Jan 09, 2024

Question of the Day: What are the top three expenses the government paid for with our tax dollars in the most recent tax year?

It's important to first understand how much a common starting salary pays in taxes. But then where does it go?

Answer: Health Insurance, Social Security, Defense

A pie chart showing the largest categories of U.S. government spending.

Questions:

  • Are you surprised by the top 3 categories the Federal government spends taxpayer money on? Explain.
  • How would you adjust the spending allocation across these categories (if at all)? Why?
  • What top three items do you think the government will spend tax dollars on in ten years? Why?

 

Click here for the ready-to-go slides for this Question of the Day that you can use in your classroom.

 

Behind the numbers (CBPP):

"In fiscal year 2023, the federal government is estimated to spend $6.3 trillion, amounting to 24.2 percent of the nation’s gross domestic product (GDP). Of that $6.3 trillion, over $4.8 trillion is estimated to be financed by federal revenues. The remaining amount will be financed by net borrowing.

As the chart below shows, three major areas of spending make up the majority of the budget:

  • Social Security: In 2023, 21 percent of the budget, or $1.4 trillion, will be paid for Social Security, which will provide monthly retirement benefits averaging $1,836 to 48.6 million retired workers. Social Security also expects to provide benefits to 2.7 million spouses and children of retired workers, 5.9 million surviving children and spouses of deceased workers, and 8.8 million disabled workers and their eligible dependents.
  • Health insurance: Four health insurance programs — Medicare, Medicaid, the Children’s Health Insurance Program (CHIP), and Affordable Care Act (ACA) marketplace health insurance subsidies — together account for 24 percent of the budget in 2023, or $1.5 trillion. One-half of this amount, or $828 billion, goes to Medicare, which provides health coverage to around 66 million people who are aged 65 and older or have disabilities. The rest of this category funds the federal costs of Medicaid, CHIP, and ACA subsidy and marketplace costs. (Both Medicaid and CHIP require states to pay some of their total costs.)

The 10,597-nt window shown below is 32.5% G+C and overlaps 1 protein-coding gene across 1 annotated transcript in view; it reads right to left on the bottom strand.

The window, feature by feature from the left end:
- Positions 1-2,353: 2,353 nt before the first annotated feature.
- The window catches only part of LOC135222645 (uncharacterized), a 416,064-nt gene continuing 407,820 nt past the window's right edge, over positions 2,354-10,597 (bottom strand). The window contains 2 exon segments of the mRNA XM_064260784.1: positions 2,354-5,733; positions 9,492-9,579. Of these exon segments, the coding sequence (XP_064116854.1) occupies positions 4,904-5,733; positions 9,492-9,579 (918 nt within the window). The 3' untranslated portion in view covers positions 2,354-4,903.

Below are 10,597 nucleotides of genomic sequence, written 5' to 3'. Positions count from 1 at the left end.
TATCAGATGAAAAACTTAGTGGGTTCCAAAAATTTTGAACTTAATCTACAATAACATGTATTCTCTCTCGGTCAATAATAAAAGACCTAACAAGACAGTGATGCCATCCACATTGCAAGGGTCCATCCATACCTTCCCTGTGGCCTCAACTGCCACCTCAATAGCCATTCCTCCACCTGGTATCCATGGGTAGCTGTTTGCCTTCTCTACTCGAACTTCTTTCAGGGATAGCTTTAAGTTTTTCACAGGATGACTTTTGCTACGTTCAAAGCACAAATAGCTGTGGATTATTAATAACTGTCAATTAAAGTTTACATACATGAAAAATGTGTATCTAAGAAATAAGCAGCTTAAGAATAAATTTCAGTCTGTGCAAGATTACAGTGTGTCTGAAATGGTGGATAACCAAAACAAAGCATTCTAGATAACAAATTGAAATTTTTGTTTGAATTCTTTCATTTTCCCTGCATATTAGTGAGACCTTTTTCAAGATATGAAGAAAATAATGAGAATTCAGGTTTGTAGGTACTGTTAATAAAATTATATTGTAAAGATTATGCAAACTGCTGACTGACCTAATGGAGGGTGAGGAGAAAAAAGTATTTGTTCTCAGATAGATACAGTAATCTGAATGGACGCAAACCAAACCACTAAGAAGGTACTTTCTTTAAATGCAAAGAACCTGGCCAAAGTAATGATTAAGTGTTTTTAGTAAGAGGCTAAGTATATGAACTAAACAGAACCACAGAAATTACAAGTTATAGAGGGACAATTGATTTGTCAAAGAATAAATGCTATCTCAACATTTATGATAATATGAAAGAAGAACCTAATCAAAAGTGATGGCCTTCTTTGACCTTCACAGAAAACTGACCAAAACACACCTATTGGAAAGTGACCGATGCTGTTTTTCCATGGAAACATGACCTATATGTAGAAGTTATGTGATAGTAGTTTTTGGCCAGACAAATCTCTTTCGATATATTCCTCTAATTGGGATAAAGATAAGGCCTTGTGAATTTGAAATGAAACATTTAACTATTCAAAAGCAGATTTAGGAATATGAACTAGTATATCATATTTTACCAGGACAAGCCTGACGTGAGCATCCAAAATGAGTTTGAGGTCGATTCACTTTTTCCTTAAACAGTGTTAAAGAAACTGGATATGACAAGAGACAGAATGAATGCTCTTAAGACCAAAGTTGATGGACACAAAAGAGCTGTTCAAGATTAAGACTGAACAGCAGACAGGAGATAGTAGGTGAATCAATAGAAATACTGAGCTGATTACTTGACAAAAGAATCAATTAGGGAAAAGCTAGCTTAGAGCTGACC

In May 2023, Medicaid and CHIP provided health care or long-term care to about 94 million low-income children, parents, older adults, and people with disabilities. That is elevated from 71 million people prior to the pandemic due to a temporary pandemic-related coverage protection that expired in April 2023. Enrollment is projected to decline by about 15 million by October 2024, but projections are highly uncertain. In February 2023, 14.3 million of the 15.7 million people estimated to be enrolled in health insurance through ACA marketplaces received subsidies that lower their premiums and out-of-pocket costs, at an estimated cost of about $88 billion.

  • Defense: Another 13 percent of the budget, or $806 billion, will be paid for national defense activities. About 95 percent of the spending in this category reflects the underlying costs of the Defense Department, largely for operations and maintenance; military personnel; procurement of weapons; and research, development, testing, and evaluation."

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Taxes on the mind? Check out NGPF's Taxes unit page which is full of ideas to engage your students!

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Want to attend NGPF Professional Developments and earn Academy Credits on your own time? Check out NGPF On-Demand modules!

About the Author

Ryan Wood

Ryan grew up with and maintains a love for learning. He graduated from the University of Wisconsin-Green Bay with a degree in Business Administration and worked in sports marketing for a number of years. After living in Texas, Colorado, Tennessee, and Minnesota, the call of education eventually brought Ryan back to his home state of Wisconsin where he was a Business and Marketing teacher for three years. In his free time he likes to spend time with his wife and daughter, play basketball, read, and go fishing. Now with NGPF, Ryan is excited to help teachers lead the most important course their students will ever take.

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